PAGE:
Hyundai Motor Group’s launch of B2C secondhand car business has met with headwind after the ministry put a halt on the business launch temporarily, according to the industry on Tuesday.
The Ministry of SMEs and Startups last week advised the nation’s largest carmaker to temporarily suspend the launch of the certified used car sales business here. The advisory comes after the country’s association of used car dealership asked the ministry to intervene the automotive conglomerate’s market entry for its negative impact to the existing players.
Last month, the head of the Korea Automobile Manufacturers Association said finished carmakers will register for B2C secondhand car business licenses and establish physical spaces in January.
Despite rounds of talks involving ministry, brands and microenterprises, no clear progress has been made for the past two years. The carmaker’s business launch can be delayed until the next government takes office, as the ministry council that serves as a mediator decided to hold the next meeting in March.
Following the ministry’s suggestion, although not compulsory, Hyundai Motor should stop related sales activity or purchase of related goods. But to do so or not is solely up to the carmaker.
Earlier, US retail chain Costco, which entered Korea in 1994 received a warning from the ministry, but pushed ahead with store openings in Hanam, Ulsan and Songdo despite resistance from small businesses.
Market insiders say that Hyundai Motor may also go ahead with its used car market entry, as it only costs them some 50 million won in penalty.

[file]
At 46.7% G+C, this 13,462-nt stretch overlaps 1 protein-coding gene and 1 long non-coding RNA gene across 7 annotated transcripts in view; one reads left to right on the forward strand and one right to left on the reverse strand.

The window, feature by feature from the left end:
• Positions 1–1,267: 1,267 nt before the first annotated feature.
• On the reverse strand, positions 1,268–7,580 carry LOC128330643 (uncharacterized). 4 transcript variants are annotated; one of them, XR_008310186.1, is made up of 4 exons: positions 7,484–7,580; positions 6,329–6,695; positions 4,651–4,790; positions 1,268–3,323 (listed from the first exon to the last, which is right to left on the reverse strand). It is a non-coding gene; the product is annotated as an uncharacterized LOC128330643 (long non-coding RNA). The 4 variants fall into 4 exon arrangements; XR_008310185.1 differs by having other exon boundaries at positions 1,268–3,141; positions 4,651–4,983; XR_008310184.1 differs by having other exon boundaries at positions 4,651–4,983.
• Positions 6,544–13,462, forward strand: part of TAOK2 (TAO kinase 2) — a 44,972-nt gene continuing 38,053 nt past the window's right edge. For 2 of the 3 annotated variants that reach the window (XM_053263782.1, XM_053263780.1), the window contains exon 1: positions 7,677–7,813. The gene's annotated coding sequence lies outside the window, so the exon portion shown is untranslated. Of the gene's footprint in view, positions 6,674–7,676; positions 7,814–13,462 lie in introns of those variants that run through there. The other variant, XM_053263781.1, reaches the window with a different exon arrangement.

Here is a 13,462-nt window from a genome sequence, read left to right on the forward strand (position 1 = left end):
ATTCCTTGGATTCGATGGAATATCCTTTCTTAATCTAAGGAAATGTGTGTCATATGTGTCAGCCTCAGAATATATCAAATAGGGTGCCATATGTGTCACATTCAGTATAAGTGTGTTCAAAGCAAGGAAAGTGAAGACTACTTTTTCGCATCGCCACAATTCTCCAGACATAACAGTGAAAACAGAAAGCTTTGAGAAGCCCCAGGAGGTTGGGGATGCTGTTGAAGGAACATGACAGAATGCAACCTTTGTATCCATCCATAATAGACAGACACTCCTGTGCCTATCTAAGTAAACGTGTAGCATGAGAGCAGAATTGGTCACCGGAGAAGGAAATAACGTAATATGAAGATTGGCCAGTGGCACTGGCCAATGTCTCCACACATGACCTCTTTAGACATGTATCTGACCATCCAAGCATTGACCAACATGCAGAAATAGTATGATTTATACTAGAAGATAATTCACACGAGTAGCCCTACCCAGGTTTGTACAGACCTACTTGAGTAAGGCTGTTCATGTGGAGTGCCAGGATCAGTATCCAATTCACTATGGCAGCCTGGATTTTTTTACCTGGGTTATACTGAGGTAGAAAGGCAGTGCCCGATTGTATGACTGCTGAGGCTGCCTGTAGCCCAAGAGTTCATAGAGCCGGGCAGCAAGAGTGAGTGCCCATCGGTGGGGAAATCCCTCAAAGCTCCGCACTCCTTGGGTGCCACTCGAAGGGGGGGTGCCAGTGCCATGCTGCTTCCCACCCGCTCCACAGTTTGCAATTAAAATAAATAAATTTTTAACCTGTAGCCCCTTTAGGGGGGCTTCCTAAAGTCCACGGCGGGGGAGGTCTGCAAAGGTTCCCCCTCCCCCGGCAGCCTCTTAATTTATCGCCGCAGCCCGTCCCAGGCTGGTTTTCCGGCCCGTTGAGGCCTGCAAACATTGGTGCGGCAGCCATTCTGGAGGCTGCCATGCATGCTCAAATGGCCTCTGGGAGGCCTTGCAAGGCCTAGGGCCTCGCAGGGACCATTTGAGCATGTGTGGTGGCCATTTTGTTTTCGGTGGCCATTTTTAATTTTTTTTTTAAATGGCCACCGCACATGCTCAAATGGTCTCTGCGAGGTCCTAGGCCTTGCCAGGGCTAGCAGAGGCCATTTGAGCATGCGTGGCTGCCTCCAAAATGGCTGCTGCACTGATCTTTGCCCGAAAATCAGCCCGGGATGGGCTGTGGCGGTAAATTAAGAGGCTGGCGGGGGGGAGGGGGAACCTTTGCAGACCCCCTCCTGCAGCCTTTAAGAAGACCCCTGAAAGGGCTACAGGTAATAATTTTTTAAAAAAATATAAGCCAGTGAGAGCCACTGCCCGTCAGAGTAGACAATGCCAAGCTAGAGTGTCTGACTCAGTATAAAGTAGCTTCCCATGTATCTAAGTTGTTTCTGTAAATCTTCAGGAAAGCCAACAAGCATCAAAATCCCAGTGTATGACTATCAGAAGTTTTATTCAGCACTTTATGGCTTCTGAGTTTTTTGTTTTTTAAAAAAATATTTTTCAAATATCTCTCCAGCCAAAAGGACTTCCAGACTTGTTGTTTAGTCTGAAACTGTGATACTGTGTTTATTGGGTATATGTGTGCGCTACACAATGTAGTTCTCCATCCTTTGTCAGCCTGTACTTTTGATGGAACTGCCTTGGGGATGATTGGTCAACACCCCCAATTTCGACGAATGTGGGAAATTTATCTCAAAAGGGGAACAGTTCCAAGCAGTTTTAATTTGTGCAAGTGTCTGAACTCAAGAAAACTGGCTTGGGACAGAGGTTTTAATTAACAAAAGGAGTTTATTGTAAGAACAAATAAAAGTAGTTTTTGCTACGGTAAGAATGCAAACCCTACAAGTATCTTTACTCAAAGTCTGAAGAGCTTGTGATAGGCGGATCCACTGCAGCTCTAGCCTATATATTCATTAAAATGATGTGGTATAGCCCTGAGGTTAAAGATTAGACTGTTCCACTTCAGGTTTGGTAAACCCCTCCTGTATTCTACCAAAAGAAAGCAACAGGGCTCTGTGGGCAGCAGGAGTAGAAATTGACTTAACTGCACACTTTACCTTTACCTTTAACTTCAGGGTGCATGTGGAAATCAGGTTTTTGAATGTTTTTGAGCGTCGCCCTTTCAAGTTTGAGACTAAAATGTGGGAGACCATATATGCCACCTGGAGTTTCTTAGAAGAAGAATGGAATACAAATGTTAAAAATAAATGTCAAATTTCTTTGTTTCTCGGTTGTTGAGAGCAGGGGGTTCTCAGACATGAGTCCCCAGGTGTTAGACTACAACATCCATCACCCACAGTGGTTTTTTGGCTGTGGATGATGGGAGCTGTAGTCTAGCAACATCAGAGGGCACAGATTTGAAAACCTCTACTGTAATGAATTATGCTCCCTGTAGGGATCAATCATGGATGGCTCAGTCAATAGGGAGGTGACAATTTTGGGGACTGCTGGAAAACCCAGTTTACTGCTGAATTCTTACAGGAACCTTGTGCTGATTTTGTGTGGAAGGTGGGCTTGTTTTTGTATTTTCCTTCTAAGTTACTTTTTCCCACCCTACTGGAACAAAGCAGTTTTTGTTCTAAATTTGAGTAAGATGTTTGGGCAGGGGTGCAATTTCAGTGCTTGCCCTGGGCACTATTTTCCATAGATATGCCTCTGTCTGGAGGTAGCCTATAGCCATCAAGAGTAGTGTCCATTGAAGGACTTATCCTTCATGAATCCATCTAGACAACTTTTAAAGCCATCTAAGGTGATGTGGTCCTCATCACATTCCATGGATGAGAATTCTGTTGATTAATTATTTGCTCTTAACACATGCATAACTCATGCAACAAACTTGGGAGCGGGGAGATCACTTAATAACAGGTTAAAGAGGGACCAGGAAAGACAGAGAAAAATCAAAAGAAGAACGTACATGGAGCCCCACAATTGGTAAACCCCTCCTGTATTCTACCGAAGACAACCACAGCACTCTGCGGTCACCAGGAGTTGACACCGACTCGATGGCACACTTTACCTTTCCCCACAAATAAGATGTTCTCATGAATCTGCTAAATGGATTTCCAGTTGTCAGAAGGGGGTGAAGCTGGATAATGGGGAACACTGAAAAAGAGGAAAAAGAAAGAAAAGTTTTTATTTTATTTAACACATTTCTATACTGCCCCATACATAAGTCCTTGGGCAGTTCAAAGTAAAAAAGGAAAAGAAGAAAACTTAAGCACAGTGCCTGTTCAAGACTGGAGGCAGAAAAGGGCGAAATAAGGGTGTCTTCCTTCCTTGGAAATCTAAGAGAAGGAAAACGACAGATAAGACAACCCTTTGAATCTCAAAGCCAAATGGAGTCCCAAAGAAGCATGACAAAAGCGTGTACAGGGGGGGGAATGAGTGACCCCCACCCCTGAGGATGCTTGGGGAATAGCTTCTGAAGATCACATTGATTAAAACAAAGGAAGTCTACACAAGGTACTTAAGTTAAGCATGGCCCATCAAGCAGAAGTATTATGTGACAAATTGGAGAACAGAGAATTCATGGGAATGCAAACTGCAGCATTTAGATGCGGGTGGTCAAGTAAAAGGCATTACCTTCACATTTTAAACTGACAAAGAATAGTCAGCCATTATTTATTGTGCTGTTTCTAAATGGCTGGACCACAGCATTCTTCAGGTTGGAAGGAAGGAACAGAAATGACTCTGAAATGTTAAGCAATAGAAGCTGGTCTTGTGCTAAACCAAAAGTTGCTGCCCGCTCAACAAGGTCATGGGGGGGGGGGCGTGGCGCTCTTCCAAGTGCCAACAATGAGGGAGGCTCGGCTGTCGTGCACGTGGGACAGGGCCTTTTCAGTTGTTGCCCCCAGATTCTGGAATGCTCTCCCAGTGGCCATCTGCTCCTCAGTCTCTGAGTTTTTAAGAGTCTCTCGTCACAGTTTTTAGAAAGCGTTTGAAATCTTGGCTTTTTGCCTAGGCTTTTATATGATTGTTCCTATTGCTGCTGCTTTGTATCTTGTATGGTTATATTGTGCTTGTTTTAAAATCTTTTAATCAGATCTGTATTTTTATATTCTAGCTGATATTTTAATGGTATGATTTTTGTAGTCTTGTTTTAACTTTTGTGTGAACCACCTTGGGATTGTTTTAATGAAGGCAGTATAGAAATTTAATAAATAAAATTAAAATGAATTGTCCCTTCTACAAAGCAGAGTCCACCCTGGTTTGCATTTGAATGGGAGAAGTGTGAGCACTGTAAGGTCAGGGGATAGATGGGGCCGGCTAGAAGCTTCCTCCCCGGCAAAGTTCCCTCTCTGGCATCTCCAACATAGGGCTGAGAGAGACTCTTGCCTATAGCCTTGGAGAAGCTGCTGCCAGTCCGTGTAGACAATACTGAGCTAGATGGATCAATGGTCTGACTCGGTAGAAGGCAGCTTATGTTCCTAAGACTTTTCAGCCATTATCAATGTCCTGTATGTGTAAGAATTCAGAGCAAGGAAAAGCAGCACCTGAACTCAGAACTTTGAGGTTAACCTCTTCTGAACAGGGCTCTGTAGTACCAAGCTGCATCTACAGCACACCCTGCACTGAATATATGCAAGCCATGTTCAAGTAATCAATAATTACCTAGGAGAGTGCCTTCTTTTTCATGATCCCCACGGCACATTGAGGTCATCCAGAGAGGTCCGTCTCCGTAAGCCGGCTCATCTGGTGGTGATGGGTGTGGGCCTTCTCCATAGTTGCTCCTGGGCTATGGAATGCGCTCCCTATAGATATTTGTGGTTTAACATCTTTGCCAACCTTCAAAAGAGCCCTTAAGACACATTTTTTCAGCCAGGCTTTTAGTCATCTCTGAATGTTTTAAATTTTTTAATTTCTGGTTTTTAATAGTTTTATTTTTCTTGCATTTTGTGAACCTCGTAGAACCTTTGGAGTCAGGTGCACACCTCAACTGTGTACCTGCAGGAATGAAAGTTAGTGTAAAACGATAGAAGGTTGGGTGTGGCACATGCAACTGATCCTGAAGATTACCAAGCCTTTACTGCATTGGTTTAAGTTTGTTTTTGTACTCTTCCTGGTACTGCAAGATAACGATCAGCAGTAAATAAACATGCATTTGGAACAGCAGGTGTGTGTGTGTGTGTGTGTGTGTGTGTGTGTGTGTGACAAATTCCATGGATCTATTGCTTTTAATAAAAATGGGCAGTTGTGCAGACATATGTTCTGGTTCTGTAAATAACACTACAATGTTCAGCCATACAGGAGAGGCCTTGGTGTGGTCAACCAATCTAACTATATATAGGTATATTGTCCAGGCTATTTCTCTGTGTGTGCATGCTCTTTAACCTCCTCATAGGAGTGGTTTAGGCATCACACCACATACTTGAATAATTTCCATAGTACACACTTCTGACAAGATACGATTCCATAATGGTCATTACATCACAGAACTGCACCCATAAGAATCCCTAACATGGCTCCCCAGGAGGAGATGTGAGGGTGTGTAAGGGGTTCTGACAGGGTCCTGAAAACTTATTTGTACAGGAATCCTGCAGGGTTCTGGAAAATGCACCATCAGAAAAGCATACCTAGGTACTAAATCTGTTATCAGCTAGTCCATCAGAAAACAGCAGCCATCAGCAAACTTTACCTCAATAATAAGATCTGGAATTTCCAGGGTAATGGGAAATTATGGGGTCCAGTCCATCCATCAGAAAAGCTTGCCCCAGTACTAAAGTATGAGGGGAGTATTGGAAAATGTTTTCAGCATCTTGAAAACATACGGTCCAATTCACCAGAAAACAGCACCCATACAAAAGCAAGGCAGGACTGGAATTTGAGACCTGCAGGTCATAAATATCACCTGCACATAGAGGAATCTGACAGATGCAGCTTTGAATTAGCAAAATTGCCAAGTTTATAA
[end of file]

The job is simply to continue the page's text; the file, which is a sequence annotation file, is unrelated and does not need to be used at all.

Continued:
But as the biggest carmaker in the country, launch of a new business by ignoring the government‘s suggestion can cause backlash from public, as the industry has been protected by the government until recently for microenterprises.
In the 1990s, Hyundai Motor scrapped its plan for entry to the used car market. Since then, it has been operating a B2B used car auction business through its logistics arm Hyundai Glovis.
Korea’s used car market has became lucrative in recent years.
According to government data, Korea’s used car market was worth 20 trillion won ($16.8 billion) in terms of the transaction amount, about twice bigger in size than the market for new cars.
In 2020, a record-high 3.95 million used cars were registered, while 1.91 million new cars were added to the market. With the advent of online car trading platforms, the transaction amount on the non-face-to-face platform for secondhand cars has grown 59 percent in five years to 40,000 cars.
By Kim Da-sol (firstname.lastname@example.org